This is a significant improvement, made possible by a major architecture change. Instead of the Ethernet port and all of the USB ports feeding into a single channel, the Ethernet controller now has its own dedicated interface, while the USB ports are now connected over a PCI Express Gen 2 lane, providing a total of 4Gbps of bandwidth, easily enough for two USB 3.0 ports and two USB 2.0 ports.
Despite the USB and Ethernet redesign, the Pi 4 is still compatible with the Raspberry Pi’s existing add-on Power-Over-Ethernet (PoE) HAT card, which lets you use the Raspberry Pi without a conventional power outlet and adds a 25mm cooling fan to put some well-needed breeze on the processor. (More on that in a moment.)
In addition to offering higher memory capacities than before, the Pi 4 also adopts a newer memory technology, LPDDR4, which triples the amount of memory bandwidth compared with previous generations. Graphics processing is also better, with an ARM VideoCore processor running at 500MHz, a 100MHz improvement over the ARM graphics solution on the Model B+. To make these performance increases possible, the Raspberry Pi 4 is built around a Broadcom BCM2711 ARM-based system on a chip (SoC) that uses more powerful Cortex-A72 processor cores. (It is fabbed on a new 28-nanometer CPU architecture.) The Pi 3 Model B+’s Cortex-A53-based CPU runs at a lower core clock speed.
More Power, as Ever, Means More Heat
All of these improvements result in significantly better computing performance. (The Pi Foundation estimates between two and four times better performance than the Pi 3 Model B+, depending on the application.)
I performed all of these benchmarks while the Pi was connected to a 4K monitor via a micro-HDMI-to-HDMI cable. In order to accommodate dual display outputs without increasing the size of the circuit board, the Pi 4 uses micro HDMI instead of the single full-size HDMI output of its predecessor.
From a theoretical performance standpoint, it’s clear that the Pi 4 itself is the best Raspberry Pi yet, at least in the 4GB configuration. But if you plan to frequently tax the Pi 4’s computing abilities, you’ll need to be careful about keeping it cool. The Pi 4’s internal core temperature sensor consistently recorded 162 degrees F (72 degrees C) with 1080p video from YouTube playing. While the Jetstream benchmark was running, it got up to 169 degrees F (76 degrees C).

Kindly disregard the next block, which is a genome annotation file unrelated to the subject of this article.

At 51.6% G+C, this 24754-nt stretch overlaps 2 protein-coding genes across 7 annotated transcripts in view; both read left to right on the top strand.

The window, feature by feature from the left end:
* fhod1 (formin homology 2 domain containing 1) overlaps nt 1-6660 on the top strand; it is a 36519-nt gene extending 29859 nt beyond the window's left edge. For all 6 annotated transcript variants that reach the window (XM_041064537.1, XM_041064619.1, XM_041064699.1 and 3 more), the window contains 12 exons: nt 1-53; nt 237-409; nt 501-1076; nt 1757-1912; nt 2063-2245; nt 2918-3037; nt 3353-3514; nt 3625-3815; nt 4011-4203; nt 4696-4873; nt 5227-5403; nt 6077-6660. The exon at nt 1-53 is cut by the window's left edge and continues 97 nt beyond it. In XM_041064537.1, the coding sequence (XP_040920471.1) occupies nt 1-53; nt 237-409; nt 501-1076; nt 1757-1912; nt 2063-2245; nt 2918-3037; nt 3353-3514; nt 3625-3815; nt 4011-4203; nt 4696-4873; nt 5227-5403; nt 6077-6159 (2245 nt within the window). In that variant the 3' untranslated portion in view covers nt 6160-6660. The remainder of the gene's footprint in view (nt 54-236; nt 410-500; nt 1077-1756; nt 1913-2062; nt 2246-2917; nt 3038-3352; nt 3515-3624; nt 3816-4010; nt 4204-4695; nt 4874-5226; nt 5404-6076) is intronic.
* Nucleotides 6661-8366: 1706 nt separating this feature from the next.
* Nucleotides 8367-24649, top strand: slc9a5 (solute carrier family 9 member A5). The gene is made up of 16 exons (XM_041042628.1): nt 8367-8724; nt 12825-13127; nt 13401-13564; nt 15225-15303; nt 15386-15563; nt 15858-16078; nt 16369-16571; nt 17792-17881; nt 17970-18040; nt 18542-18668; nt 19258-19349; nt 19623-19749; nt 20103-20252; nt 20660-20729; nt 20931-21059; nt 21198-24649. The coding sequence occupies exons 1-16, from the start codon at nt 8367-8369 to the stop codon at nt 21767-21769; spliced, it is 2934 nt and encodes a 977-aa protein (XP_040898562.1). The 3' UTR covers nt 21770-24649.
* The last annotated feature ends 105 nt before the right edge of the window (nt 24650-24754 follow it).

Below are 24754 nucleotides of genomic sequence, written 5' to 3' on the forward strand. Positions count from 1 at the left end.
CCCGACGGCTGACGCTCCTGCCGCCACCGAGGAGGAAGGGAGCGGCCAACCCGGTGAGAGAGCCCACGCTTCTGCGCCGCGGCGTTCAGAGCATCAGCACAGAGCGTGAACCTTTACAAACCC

If the temperature reaches 80 degrees C, a warning displays onscreen, and the main processor cores will be throttled back. If the temperature reaches 85 degrees C, the CPU cores and the graphics processor will both throttle to reduce the core temperature.
In practice, such throttling could lead to a crash and shutdown, depending on what you are doing. Indeed, while I was testing the Pi 4 in its official Desktop Kit outer case, I did experience several forced shutdowns that were likely due to overheating…
Unless you add an active cooling solution like the fan on the PoE HAT accessory, you’ll likely need to use the Pi without a case when performing intensive computing tasks.
In addition to overheating concerns, which have also plagued previous Raspberry Pi models, you’ll also need to pay careful attention to the Pi 4’s power source. It uses USB-C for power delivery, which adds 500mA of current over the micro-USB power port of the Pi 3 Model B+. But because not all USB-C cables are created equal, not all can deliver a consistent current. Some won’t work at all, so it’s best to stick with the official Pi 4 USB-C power adapter rather than, say, repurposing an old smartphone charger. (It costs about $ 10.)
The USB-C port is only for power delivery—peripherals like external drives still need to connect to the USB Type-A ports. So if you’ve got a USB-C device to plug in, you’ll still need an adapter or a USB Type-A-to-C cable.
More Pi: Always a Good Thing
It’s clear: The new processor architecture and the new, higher memory options result in the best-performing Raspberry Pi yet, at least if you opt for the version with 4GB of RAM. Improvements to connectivity and networking mean that the Pi 4 is also more versatile than its predecessors. As long as you’re careful about managing heat and possess a fair amount of programming know-how (or willingness to learn), this single-board computer is equally adept as a budget desktop PC or the brains of an artificially intelligent robot.